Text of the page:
E3 ’14 – Where Were the Crowdfunded Games?
By Marcus Estrada
[dropcap]O[/dropcap]ver the past few years indie games have been increasing their floor space at E3. Sony, Microsoft, and Nintendo all recognize that they must allow creative new games onto their platform which lends to large segments of their kiosks being devoted to independent projects. One of the biggest trends in indie development as of late has been crowdfunding. So, why is it that so few of these games had a presence at E3?
Oh, sure, I noticed a few. Titles such as Chasm, Hyper Light Drifter, and Night in the Woods were displayed prominently (mostly) at Sony’s area. Other titles such as Read Only Memories sat around in the far too cramped IndieCade area which unfortunately meant I didn’t notice them. I want to spend tons of time pouring over this area every year but it is always far too crowded to make that an enjoyable experience in the least. Seriously, what a shame! Armikrog was also apparently touring around but I never managed to reach one of their meeting points.
You would think that at least half the indies on display would be Kickstarter or Indiegogo successes. Trying to discern why this isn’t the case despite increased attention to crowdfunding is odd. However, it does make sense when you consider the fact that each console developer is more willing to help out indie games than ever before. Each company has their own pathway to publishing on the platform, many allowing companies to self-publish, which only years ago would have been considered blasphemy on any non-Xbox Live Indie Games/Xbox Live Arcade environment.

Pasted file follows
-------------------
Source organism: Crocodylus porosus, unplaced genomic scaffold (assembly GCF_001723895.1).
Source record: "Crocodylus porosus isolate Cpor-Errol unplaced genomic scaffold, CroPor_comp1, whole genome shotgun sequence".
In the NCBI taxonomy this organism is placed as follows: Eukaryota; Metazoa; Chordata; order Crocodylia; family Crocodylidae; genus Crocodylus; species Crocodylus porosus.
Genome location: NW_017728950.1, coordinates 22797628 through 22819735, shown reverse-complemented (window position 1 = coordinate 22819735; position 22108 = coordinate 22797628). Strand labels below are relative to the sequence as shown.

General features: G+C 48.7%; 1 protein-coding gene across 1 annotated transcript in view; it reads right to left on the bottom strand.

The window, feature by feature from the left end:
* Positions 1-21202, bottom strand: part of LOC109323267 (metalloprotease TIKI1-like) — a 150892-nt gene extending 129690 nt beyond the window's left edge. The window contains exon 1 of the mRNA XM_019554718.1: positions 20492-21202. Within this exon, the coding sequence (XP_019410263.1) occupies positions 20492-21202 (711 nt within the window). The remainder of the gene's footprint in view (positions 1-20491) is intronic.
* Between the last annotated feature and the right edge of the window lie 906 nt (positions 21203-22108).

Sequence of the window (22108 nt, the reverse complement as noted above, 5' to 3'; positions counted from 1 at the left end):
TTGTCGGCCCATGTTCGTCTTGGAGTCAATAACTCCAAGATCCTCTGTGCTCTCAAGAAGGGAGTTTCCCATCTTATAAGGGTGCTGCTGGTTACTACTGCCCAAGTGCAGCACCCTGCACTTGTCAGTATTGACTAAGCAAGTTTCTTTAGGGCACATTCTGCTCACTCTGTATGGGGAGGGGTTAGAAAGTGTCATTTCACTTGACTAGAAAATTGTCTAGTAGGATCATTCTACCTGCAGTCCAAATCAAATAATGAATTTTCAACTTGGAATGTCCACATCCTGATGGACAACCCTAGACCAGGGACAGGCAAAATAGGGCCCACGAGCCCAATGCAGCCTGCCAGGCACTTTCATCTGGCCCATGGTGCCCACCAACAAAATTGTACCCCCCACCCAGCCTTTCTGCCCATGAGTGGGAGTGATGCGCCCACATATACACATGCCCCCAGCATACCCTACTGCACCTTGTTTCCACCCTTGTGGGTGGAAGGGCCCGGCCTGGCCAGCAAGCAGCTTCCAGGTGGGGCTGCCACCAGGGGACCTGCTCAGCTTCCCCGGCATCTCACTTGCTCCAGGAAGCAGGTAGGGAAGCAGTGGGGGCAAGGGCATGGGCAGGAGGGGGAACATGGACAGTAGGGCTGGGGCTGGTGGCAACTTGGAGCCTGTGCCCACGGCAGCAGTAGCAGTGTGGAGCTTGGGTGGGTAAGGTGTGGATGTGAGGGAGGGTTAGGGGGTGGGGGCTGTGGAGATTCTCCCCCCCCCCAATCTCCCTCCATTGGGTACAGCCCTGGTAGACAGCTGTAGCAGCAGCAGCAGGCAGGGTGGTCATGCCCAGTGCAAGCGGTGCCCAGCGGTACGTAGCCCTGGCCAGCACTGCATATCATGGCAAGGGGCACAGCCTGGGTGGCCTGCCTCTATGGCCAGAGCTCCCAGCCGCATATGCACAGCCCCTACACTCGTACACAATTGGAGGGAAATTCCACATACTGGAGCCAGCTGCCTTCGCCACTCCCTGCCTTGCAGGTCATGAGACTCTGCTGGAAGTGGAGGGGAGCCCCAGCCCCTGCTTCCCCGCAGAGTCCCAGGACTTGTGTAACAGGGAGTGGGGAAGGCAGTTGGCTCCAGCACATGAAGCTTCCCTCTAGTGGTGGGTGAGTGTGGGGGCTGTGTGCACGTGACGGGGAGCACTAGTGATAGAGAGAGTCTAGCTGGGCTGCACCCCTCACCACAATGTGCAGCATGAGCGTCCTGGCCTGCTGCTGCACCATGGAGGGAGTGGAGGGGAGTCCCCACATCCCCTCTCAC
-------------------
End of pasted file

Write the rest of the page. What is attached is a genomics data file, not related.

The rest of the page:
Still, there’s no doubt that many independent developers today are considering crowdfunding because it is a very viable means of funding game creation. Perhaps the lack of these titles at E3 is simply due to a time lag between successful Kickstarting and producing playable content. If that’s the case, then we should begin to see a real takeover of these titles at E3 in the next two years or so. Then again, perhaps companies prefer to look at self-funded companies with the notion that they are stable – more so than developers who require the crowdfunding route. This is all speculation, of course.
Last year, Sony devoted a good amount of their annual press conference to discussing indie games. However, this year they dialed back down on more status quo topics. In the future I hope to see indie games presented not as a one-time highlight but as something that gamers can expect to see get a huge push at E3. Following along this train of thought, it only makes sense that games from in and outside of the crowdfunding scene will be easily accessible in the various booths.
Until then, fans of crowdfunded games can check out demos that are so often available alongside campaigns. We’ll see the games we care about (and fund) get even more attention as time goes on. Indies might never rule E3, but they’ll definitely stand proudly alongside triple-A titles!
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[author image=”http://cliqist.com/wp-content/uploads/2014/01/marcus.jpg”]Marcus is a fellow with a love for video games, horror, and Japanese food. When he’s not writing about games for a multitude of sites, he’s usually still playing one. One day when he became fed up with the way sites would ignore niche titles he decided to start his own site by the name of Pixel Pacas. Writing about video games is something he hopes to continue doing for many years to come. Some of Marcus’s favorite games include Silent Hill 2, Killer7, and The Sims. [/author]